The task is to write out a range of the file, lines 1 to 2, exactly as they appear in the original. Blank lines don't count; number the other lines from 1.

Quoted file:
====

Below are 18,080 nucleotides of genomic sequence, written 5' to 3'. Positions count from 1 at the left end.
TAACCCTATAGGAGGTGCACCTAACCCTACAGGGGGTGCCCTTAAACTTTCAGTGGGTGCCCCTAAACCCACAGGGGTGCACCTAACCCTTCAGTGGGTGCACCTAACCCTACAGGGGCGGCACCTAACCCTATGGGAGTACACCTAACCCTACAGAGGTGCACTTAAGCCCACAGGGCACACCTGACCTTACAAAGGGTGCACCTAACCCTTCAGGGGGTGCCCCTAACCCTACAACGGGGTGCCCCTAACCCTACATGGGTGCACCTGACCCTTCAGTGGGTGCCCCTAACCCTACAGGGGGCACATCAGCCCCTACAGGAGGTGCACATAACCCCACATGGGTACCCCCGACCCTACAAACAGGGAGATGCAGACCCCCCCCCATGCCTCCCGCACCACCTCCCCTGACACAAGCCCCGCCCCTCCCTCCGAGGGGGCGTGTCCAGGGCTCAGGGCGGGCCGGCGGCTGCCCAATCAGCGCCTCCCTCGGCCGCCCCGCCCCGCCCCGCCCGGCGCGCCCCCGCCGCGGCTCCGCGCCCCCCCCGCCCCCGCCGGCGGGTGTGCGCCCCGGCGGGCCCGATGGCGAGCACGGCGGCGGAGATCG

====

Below are 18,080 nucleotides of genomic sequence, written 5' to 3'. Positions count from 1 at the left end.
TAACCCTATAGGAGGTGCACCTAACCCTACAGGGGGTGCCCTTAAACTTTCAGTGGGTGCCCCTAAACCCACAGGGGTGCACCTAACCCTTCAGTGGGTGCACCTAACCCTACAGGGGCGGCACCTAACCCTATGGGAGTACACCTAACCCTACAGAGGTGCACTTAAGCCCACAGGGCACACCTGACCTTACAAAGGGTGCACCTAACCCTTCAGGGGGTGCCCCTAACCCTACAACGGGGTGCCCCTAACCCTACATGGGTGCACCTGACCCTTCAGTGGGTGCCCCTAACCCTACAGGGGGCACATCAGCCCCTACAGGAGGTGCACATAACCCCACATGGGTACCCCCGACCCTACAAACAGGGAGATGCAGACCCCCCCCCATGCCTCCCGCACCACCTCCCCTGACACAAGCCCCGCCCCTCCCTCCGAGGGGGCGTGTCCAGGGCTCAGGGCGGGCCGGCGGCTGCCCAATCAGCGCCTCCCTCGGCCGCCCCGCCCCGCCCCGCCCGGCGCGCCCCCGCCGCGGCTCCGCGCCCCCCCCGCCCCCGCCGGCGGGTGTGCGCCCCGGCGGGCCCGATGGCGAGCACGGCGGCGGAGATCG